The Fred Factor reminds us of the difference one person can make. If you are No part of this book may be reproduced or transmitted in any form or by any. In his powerful new book The Fred Factor, motivational speaker Mark . Fred Factor Audio Lesson (Free) · How to Make the Ordinary Extraordinary PDF (Free) . Author of the New York Times Bestseller The Fred Factor. Fred New Ideas. oN How to “This must-read book continues to 'deliver' heartwarming stories and.
|Language:||English, Spanish, Hindi|
|Genre:||Business & Career|
|Distribution:||Free* [*Registration needed]|
The Fred Principles: 1. Everyone Makes a Difference. --Nobody can prevent you from choosing to be exceptional. --There are no unimportant jobs, just people. Editorial Reviews. Review. “The Fred Factor is a powerful, poignant parable of success. In his powerful new book THE FRED FACTOR, motivational speaker Mark Sanborn recounts the true story of Fred, the mail carrier who passionately. Meet Fred. In his powerful new book THE FRED FACTOR, motivational speaker Mark Sanborn recounts the true story of Fred, the mail carrier who passionately.
He gives nearly one hundred presentations each year on leadership, team building, customer service, and mastering change.
Mark and his family live near Denver, Colorado. When the author first met Fred, Fred took an effort to get to know his new customer, and find ways to do a better job as a mailman.
This book about the value of doing a better job, how to build relationships, and why we should take initiative. It is a good book, and a short book.
It is well written. The book is entertaining and at the same time makes many good points. The first of four sections covers how the author met Fred the mailman, and how very quickly the author realized that Fred was a superstar mail carrier.
The basics of what a "Fred" is are explored, and then the author mentions sightings of other "Freds. Basically you need to build relationships with others so you know them well enough to then be able to be create, take initiative and make a difference.
On one hand, I agree with almost everything the author said. I always do the best work I possibly can, and if a client needs advice or recommendations or perspective or whatever, I provide these extras with no expectation of anything in return. I'll often end up doing work for free because I prefer that to doing a less-than-awesome job. The minute a client starts feeling entitled to these extras, which are in effect gifts, they can go fuck themselves.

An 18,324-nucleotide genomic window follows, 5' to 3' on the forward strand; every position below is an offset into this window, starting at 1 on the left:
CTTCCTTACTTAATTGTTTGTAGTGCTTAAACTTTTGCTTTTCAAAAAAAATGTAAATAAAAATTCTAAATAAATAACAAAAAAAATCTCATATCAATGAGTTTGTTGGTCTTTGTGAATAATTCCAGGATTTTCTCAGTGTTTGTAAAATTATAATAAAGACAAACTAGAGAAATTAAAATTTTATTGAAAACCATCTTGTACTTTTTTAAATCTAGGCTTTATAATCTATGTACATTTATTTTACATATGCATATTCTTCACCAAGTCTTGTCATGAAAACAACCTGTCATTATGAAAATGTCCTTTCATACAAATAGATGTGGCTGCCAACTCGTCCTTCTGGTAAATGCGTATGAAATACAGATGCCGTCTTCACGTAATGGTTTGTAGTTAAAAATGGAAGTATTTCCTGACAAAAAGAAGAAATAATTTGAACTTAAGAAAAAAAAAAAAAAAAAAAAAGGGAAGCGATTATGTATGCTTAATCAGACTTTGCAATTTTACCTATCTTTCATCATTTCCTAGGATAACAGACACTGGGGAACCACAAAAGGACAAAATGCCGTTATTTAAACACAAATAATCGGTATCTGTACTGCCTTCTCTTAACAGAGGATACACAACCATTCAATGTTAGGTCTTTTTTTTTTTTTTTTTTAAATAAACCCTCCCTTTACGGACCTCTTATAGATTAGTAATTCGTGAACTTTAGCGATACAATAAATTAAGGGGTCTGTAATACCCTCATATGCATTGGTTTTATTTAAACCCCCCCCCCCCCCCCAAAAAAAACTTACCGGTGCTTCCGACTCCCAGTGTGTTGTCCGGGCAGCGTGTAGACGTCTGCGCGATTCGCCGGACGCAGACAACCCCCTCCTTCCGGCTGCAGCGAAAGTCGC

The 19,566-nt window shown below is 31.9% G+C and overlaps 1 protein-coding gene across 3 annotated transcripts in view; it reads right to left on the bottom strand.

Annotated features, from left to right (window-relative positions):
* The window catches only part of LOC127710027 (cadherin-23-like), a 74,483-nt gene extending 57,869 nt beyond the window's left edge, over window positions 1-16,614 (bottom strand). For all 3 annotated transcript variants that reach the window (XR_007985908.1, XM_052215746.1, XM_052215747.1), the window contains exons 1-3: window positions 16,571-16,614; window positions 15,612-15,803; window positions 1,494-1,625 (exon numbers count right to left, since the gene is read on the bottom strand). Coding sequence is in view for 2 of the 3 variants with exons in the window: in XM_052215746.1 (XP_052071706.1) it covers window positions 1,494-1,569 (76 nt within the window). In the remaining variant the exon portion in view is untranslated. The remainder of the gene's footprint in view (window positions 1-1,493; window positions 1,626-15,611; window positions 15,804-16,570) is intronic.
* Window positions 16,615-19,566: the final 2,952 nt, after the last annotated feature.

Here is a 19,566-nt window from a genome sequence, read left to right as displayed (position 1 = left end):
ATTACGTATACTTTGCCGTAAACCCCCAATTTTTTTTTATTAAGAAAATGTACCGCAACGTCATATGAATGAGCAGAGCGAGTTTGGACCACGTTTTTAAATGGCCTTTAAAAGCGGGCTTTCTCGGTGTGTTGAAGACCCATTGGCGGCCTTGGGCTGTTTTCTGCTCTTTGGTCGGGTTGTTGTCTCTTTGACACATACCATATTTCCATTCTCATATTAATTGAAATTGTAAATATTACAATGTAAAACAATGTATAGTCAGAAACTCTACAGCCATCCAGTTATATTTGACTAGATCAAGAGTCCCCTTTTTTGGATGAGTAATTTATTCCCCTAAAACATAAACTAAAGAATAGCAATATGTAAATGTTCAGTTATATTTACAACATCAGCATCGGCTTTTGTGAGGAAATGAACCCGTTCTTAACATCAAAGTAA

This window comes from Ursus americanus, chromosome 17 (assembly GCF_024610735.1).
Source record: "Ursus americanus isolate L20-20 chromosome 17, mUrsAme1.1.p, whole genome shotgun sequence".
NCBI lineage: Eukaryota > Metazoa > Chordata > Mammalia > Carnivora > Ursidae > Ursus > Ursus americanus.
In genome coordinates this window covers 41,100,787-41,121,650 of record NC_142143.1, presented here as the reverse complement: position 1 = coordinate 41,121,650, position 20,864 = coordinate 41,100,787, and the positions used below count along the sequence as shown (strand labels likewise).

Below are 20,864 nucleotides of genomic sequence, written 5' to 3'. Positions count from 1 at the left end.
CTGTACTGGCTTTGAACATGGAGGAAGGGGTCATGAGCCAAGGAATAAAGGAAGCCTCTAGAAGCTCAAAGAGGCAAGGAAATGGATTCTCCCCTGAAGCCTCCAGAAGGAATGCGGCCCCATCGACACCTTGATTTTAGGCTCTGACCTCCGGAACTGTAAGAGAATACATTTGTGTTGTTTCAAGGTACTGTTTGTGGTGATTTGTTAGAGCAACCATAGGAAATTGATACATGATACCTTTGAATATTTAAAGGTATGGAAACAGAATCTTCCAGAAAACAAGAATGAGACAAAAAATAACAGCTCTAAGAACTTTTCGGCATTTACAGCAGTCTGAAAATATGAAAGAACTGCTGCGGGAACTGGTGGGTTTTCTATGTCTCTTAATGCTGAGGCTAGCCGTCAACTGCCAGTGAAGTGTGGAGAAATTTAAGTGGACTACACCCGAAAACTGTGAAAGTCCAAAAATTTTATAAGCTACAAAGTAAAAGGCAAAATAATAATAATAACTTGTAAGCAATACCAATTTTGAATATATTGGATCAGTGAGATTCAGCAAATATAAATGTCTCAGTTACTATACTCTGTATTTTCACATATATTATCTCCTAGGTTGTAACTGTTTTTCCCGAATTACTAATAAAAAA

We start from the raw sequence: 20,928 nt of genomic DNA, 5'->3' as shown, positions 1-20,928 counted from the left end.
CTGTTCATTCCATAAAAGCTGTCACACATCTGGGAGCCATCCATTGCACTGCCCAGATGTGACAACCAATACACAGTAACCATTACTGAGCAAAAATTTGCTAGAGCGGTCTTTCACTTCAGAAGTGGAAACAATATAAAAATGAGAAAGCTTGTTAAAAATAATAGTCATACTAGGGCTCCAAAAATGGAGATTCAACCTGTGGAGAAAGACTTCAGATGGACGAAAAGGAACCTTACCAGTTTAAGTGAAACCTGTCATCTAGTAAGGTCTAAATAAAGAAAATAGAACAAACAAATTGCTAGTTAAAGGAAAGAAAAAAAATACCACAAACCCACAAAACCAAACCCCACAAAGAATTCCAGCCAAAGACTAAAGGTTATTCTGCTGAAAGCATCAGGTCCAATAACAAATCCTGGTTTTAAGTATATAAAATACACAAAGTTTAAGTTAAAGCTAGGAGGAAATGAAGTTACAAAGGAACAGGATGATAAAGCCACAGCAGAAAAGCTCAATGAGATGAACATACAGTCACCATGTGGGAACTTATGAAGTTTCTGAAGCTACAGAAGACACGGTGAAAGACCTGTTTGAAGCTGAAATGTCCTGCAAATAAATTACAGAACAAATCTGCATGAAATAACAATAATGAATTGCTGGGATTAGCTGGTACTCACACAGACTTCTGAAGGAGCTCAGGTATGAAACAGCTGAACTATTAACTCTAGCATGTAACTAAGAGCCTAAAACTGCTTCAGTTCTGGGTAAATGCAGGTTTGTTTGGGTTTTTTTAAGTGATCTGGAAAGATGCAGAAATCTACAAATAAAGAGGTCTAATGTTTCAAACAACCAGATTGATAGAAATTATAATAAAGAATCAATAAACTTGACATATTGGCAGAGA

Going the extra mile takes energy, and if I did everything for free, I'd go out of business. If you take advantage of me, I'll still be professional and do great work, but as for the extras, no soup for you. This is x more true if some corporation demands that you do everything to the Nth degree, so that they can increase their profits while treating you like you're disposable.
Don't get me wrong, I think it's great if companies empower, encourage, and reward people to be awesome and add value for their customers.
That's how it should be.
But if companies demand it while shitting on those same employees who are providing it, that's completely wrong, as far as I'm concerned.
This book seems completely one-sided and fails to take that into account. The other thing that bothers me about this book is that the original Fred, and many of the other example people, seem kind of codependent and over the top. Fine, deliver the mail with a smile, meet the people on your route, occasionally put a package where it belongs if you see it on the wrong porch.
But really, don't move my recycle bin or mess with my stuff. Leave it alone--it's none of your business. If I go out of town, I'll put a hold on my mail. There's no need for Fred to cook up a bunch of elaborate schemes for where to put it or whatever. It can just stay at the post office.
It seems like a lot of this help, which would be very much appreciated by some recipients, is way too much for people like me. I wouldn't want it. For example, so many small internet-based companies have heard that you'll really impress your clients and make them feel loved if you call them personally and chat with them after they download your product.
So now they all demand your phone number if you download something, so they can call and butter you up. Sorry, but I've got shit to do! I don't want to talk to some dude at Chase about how I could better make use of the points my credit card accumulates when I make downloads. Just let me get back to my breakfast.
The thing about unwanted gifts is they're not really gifts.
There should be some way to opt out of the extras if you just want to be left alone. Another example: I used to use a pet sitting service that turned out to include worrying about my cat if I wasn't home yet. Every time I got back from a trip, I was supposed to call to let them know I had gotten home, so that they'd know I'd take over feeding the cat. That's great, but once or twice, I got home a few hours later than expected.